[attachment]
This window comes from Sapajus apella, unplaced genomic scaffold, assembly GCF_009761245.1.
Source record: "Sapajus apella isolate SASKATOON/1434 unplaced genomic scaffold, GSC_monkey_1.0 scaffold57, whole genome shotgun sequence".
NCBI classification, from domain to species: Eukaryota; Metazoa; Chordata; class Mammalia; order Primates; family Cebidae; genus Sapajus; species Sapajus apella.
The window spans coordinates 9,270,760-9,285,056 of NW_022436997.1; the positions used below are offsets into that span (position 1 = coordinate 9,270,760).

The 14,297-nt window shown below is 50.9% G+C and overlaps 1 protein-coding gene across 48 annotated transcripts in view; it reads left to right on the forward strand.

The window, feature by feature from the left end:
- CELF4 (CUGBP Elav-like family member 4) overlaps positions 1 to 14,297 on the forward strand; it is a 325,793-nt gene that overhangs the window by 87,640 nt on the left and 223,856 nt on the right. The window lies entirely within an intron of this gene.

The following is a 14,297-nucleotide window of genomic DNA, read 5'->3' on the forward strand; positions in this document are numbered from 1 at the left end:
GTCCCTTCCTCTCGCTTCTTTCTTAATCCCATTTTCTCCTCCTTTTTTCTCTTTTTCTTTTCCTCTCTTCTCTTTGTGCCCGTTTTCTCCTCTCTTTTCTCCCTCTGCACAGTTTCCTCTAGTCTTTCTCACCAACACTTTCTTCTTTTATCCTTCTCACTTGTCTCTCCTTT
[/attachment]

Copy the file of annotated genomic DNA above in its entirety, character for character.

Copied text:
This window comes from Sapajus apella, unplaced genomic scaffold, assembly GCF_009761245.1.
Source record: "Sapajus apella isolate SASKATOON/1434 unplaced genomic scaffold, GSC_monkey_1.0 scaffold57, whole genome shotgun sequence".
NCBI classification, from domain to species: Eukaryota; Metazoa; Chordata; class Mammalia; order Primates; family Cebidae; genus Sapajus; species Sapajus apella.
The window spans coordinates 9,270,760-9,285,056 of NW_022436997.1; the positions used below are offsets into that span (position 1 = coordinate 9,270,760).

The 14,297-nt window shown below is 50.9% G+C and overlaps 1 protein-coding gene across 48 annotated transcripts in view; it reads left to right on the forward strand.

The window, feature by feature from the left end:
- CELF4 (CUGBP Elav-like family member 4) overlaps positions 1 to 14,297 on the forward strand; it is a 325,793-nt gene that overhangs the window by 87,640 nt on the left and 223,856 nt on the right. The window lies entirely within an intron of this gene.

The following is a 14,297-nucleotide window of genomic DNA, read 5'->3' on the forward strand; positions in this document are numbered from 1 at the left end:
GTCCCTTCCTCTCGCTTCTTTCTTAATCCCATTTTCTCCTCCTTTTTTCTCTTTTTCTTTTCCTCTCTTCTCTTTGTGCCCGTTTTCTCCTCTCTTTTCTCCCTCTGCACAGTTTCCTCTAGTCTTTCTCACCAACACTTTCTTCTTTTATCCTTCTCACTTGTCTCTCCTTT